Patricians Come Down lead the way with original songwriting and a creatively free approach to musicianship on this latest EP release. Bringing together a gritty, near-grunge-like instrumental set-up with a song that feels a little more Drinking In LA than anything else at first, Attention Declared Hyperactive Order kicks off the project and grabs your attention in an instant.
The sound is unique, original right now – and impossible to ignore. With that though, just the right amount of melodic satisfaction intertwines with a definite artistic aura and sense of depth. By the latter half, the sound is a little more in the field of Pixies – the lyrics hold tight to your attention, and the various colors and moments within the soundscape help captivate further and build a strangely intriguing level of connection. That indie-rock aura was a mere front for something much more considerate and conceptually provocative.
I haven’t come across an indie band that appeal this intensely in quite a while. There are acts such as Courtney Barnett who follow a similar performance style, but there’s something about this style of songwriting, this sense of structure, this inherent evolution within each of their songs. Even the leading voice, and the words it presents – these songs are deeply personal, relatable yet expressed in new and profound ways. Yeah, Same is the perfect example, a brilliant track that entrances you with every line that pours through. A simple, mellow rhythm and a few flickers of instrumental weight help create contrast and support an otherwise solo vocal outpouring that’s incredibly passionate and powerful to witness.
They say it takes real life experience or struggle to write or create something that connects and refreshes contemporary minds – or any minds, for that matter. Patricians Come Down seem to drive with this sort of realness, injecting a hit of that organic, burban songwriting and expression into everything – representing the suburban lands between lands, presenting realness or perhaps tiredness with the mundane nature of the rat race. Dinner Always Starts at 7:30 follows on as the perfect encapsulation of that concept.
Beautiful guitar riffs rain down in a classic emo-rock fashion, and meanwhile – this near-rap style vocal delivery drunkenly or sleepily pours these freely meandering lyrics into the process; painting clear yet emotionally loaded scenes before you. Occasionally there’s a moment of familiarity, a thread to hold on to, but that desire to be free from expectation or rules always wins in the end. The band design their own sound, they express from a place of needing to – the songs had to be written; they weren’t merely a means for gathering fame. You can hear this realness in everything from the instrumental set-up, to the unapologetically honest words, to the tone and personality of the leading voice.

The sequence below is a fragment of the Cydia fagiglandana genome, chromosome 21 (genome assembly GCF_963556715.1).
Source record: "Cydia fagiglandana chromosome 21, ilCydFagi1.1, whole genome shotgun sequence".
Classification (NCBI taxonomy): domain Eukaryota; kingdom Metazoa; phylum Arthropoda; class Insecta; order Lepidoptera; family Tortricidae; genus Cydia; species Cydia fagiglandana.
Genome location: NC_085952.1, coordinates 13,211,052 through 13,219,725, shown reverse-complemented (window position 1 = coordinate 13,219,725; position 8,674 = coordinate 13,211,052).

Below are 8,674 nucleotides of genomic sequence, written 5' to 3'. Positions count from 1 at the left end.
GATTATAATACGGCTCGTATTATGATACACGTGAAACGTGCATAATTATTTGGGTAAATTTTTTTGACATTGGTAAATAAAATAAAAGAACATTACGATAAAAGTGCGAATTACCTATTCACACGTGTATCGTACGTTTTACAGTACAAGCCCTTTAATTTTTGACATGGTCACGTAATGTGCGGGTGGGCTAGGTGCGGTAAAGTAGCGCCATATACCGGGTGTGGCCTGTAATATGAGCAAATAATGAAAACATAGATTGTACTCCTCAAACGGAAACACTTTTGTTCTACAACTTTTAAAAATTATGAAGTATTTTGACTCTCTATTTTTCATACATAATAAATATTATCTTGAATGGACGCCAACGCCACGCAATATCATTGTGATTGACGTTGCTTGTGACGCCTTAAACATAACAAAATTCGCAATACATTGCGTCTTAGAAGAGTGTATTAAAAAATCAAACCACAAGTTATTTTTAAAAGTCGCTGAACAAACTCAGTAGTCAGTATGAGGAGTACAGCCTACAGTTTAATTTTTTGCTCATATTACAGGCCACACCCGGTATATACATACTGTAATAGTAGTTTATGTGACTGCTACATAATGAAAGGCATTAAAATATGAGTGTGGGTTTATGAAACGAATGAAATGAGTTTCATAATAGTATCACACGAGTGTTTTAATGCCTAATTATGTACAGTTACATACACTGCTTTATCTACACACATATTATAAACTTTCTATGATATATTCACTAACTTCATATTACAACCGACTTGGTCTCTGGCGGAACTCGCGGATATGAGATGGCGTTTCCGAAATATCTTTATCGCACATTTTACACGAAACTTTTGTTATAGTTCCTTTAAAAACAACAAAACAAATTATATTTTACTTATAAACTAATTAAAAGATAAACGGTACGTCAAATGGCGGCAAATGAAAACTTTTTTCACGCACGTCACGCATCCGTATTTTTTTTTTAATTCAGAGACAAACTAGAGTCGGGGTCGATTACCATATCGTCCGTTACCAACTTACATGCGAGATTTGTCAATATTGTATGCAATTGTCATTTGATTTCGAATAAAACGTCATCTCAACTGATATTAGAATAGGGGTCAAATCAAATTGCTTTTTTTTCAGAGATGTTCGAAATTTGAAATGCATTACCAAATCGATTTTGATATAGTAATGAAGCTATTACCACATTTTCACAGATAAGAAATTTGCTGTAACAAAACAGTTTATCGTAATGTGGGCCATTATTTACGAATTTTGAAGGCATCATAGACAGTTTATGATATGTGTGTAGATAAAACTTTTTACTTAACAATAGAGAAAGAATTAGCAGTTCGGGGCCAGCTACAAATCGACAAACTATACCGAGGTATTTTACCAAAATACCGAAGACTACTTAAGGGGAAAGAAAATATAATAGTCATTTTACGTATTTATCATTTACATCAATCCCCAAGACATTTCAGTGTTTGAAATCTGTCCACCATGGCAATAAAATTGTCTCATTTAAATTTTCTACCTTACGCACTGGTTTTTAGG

Further refusing to adhere to set scales or predictable practices, This IS NOT an Exit provides the perfect example of a song that’s almost recognisable, but that actually could not be further from familiar if it tried. Haunting riffs and hints of intensity cascade around you. It’s heavy, but it works well to hypnotize you – quickly moving you from uncertain to addicted, and leaving a strangely unbearable silence when it ends. A genuinely unique composition that’s actually quite stunning to listen to at volume.
The final track on the album is one that sees the lead singer reach impeccable new heights of emotion and grit. A rhythmically engaging song, I’ve Made My Bed, but I Chose to Sleep on The Floor builds up beautifully. That voice is superb, the lyrics scream out to you – the whole thing feels incredibly real, honest, vulnerable; as if this is a genuine moment of intimacy being witnessed – as if this would be happening whether you could hear it or not.
A superb song, completely immersive and again addictive to have fill the room. A second listen is essential to truly let these ideas and this moment of expression connect to the fullest. A definite highlight, a personal favourite, and the perfect way to end an unquestionably original, refreshing alternative rock project.